Linus Lundqvist

Linus Lundqvist received some great advice from fellow Swede and 1999 Indianapolis 500 winner Kenny Brack that has left an impact on his young career.

“He told me one thing that really stuck with me,” Lundqvist said. “He said: ‘The most important thing is to win. Everything else is secondary. Everything else will sort itself out eventually.’ And I like to believe that he was right. And I still believe that is the way of doing things, that winning and performance should always be number one. Everything else is a number two priority.”

Heeding that advice is why the 24-year-old will drive for Chip Ganassi Racing for the 2024 NTT INDYCAR SERIES season. Lundqvist won eight races in his two seasons in INDY NXT by Firestone, a perfect pairing for an owner like Ganassi who likes winners.

Lundqvist is a winner. Always has been, out of necessity to earn scholarship funds or sponsorships to continue his driving career. He said next season will be the first in his career with a contract or the budget for an entire campaign.

“I don’t think I’ve entered a single season throughout my career knowing that I was actually going to finish the year,” Lundqvist said. “It’s always been, if I had half a budget or 25% or 75% of a budget. That’s definitely the biggest obstacle that I’ve had, not knowing where I’m going to finish the year or even if I’m going to finish the year.”

Lundqvist embraced that pressure and followed Brack’s advice by winning.

“Yeah, it’s always kept me on my toes,” he said. “Many times, what saved me is that we won races and maybe led the championship, but the team says, ‘We’re not going to put you out of the seat right now.’ At the end of the day, the race teams want to win, too.”

In two seasons in INDY NXT by Firestone, Lundqvist won eight times in just 34 starts. He won the 2022 championship. Then the waiting game started.

Lundqvist patiently stayed in the INDYCAR and INDY NXT paddock during race weekends last year, working and waiting for his phone to ring. It finally did last July when Meyer Shank Racing called about being a substitute driver for an injured Simon Pagenaud.

“I think in a funny way, it almost prepared me for the opportunity that I got this year to (drive) with Meyer Shank Racing,” he said. “I knew that this is my one chance to perform and show what I have. In a funny way, my whole career has been leading and preparing me for that one moment. I like to look at it that way now.”

Those three races as a substitute, with finishes of 25th, 12th and 18th and strong qualifying efforts, led to an opportunity in 2024 with Chip Ganassi Racing. However, if not for a moment nearly two decades prior, he may have headed down a different road.

Lundqvist was in neighboring Finland visiting his stepfather’s family. While at an amusement park, Lundqvist and his family wanted to drive go-karts. Unfortunately, Lundqvist was too small to drive. His stepdad, Benny, decided to take him for a ride in one of the two-seat karts.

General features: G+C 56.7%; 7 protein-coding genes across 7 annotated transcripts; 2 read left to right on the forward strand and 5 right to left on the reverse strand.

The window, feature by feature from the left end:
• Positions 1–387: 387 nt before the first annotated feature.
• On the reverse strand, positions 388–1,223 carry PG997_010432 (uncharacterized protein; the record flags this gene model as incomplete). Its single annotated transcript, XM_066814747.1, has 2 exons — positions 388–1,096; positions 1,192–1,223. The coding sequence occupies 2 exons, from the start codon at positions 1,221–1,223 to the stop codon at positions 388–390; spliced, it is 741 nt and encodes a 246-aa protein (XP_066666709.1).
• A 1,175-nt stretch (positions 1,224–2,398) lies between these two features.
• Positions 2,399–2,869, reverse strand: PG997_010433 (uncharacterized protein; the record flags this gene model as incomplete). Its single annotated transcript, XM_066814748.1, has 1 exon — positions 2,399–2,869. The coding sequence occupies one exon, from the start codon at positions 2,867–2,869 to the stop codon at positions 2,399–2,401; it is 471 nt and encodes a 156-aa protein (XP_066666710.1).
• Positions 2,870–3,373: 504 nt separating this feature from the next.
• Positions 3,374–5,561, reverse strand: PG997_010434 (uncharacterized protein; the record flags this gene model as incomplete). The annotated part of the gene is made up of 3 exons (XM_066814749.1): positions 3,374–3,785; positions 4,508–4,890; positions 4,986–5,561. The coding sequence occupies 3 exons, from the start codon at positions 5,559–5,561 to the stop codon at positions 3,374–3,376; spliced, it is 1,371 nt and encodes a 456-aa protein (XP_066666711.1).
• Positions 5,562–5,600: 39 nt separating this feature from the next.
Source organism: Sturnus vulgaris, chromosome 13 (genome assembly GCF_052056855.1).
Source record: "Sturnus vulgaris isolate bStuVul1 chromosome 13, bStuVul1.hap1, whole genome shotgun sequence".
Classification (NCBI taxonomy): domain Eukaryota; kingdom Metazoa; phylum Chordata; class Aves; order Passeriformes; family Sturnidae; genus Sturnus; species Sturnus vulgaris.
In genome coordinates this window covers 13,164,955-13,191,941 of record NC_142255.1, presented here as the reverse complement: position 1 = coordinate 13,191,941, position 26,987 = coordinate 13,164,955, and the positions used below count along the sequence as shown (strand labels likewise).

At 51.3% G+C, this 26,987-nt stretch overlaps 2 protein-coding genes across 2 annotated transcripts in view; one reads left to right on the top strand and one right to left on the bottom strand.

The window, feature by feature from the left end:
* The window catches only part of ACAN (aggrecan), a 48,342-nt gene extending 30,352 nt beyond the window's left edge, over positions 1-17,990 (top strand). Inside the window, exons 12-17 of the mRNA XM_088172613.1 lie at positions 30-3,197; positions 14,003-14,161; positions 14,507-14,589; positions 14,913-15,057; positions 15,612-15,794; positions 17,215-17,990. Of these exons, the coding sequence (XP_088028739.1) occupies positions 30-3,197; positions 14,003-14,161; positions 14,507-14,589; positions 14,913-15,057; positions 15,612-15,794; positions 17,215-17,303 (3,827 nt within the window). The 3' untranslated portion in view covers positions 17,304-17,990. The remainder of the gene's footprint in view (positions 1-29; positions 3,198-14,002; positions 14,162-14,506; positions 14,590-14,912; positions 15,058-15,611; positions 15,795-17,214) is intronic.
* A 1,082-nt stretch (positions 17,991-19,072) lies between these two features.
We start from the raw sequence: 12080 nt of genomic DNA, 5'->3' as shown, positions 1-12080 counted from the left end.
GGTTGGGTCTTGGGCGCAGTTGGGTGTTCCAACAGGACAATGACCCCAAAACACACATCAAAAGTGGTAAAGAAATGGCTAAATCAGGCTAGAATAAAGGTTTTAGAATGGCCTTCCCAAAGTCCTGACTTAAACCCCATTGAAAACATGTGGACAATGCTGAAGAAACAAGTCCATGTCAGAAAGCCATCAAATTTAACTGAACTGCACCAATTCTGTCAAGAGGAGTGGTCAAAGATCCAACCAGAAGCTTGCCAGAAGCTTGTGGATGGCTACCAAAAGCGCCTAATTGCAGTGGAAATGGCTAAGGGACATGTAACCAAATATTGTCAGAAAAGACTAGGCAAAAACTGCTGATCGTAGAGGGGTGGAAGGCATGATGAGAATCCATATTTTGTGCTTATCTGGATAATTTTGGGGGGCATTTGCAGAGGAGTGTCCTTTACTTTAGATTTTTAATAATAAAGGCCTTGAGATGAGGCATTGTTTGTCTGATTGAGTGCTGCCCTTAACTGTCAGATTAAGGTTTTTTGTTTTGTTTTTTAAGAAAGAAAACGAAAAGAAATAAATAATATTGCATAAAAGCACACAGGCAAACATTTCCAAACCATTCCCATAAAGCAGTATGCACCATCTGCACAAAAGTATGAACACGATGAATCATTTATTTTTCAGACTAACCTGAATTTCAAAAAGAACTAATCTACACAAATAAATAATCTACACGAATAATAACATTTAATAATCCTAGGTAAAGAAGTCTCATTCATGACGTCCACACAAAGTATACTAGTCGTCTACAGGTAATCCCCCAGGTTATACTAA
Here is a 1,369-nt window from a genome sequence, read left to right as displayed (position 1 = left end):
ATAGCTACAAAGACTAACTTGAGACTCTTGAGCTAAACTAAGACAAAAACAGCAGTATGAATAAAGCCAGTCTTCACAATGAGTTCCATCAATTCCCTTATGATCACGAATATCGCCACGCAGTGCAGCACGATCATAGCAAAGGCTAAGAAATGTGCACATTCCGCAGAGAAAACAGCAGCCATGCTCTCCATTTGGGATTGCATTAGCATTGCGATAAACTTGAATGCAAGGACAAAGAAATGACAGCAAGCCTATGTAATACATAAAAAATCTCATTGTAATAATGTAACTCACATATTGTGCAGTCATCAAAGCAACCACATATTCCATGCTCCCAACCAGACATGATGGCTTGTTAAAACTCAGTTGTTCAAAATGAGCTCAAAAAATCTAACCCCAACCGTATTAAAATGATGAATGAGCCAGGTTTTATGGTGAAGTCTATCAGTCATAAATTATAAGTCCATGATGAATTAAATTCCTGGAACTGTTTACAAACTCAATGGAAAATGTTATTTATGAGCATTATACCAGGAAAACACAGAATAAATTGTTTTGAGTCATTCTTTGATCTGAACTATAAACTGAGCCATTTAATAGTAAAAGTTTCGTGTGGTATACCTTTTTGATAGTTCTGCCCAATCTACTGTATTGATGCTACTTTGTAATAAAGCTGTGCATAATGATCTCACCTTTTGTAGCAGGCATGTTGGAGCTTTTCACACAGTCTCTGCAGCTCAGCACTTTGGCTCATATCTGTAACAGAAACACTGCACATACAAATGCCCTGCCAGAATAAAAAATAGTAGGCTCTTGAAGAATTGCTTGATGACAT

“I just thought that this was the best thing that I've ever experienced,” Lundqvist said.

At that moment, Lundqvist knew he wanted more, especially steering the wheel and pushing the pedals. When the family returned to Sweden, they found a kart small enough for a 5-year-old could drive. Once they secured it, the next step was literally searching on Google for area go-kart tracks.

“I got to drive, try it myself. Absolutely enjoyed it,” Lundqvist said. “And then I just had the love and the support of my family. So, they said, if this is what you want to pursue, then we'll make it happen. So, then we bought a go-kart, threw it in the back of our car, and then we literally Googled go-kart races near me. Then we just drove to a race, had no idea at all – like heat and qualifying and finals – had no idea about nothing.

“We formed a family team. I was a driver. Benny, my stepdad, was a mechanic. He brought on some of his co-workers to be like second mechanic. His brother was a race engineer, had never been a race engineer. We built that team pretty much with whatever we had around us. We were able to win the championship the second year. We did it at a pretty high level still.

“From that point on, we just continued to learn little by little. And here we are 18 some years later.

“It’s just about winning. I’ve always been very competitive, even as a young kid. I think that just kept with me. I remember the very first moment that I won a race in karting. It was 2010, and I remember that feeling, standing at the top of the podium and realizing this is the feeling I’m going to chase my whole life to try and replicate. And that’s what I’ve done so far.

“I still love it as much today as I did back then.”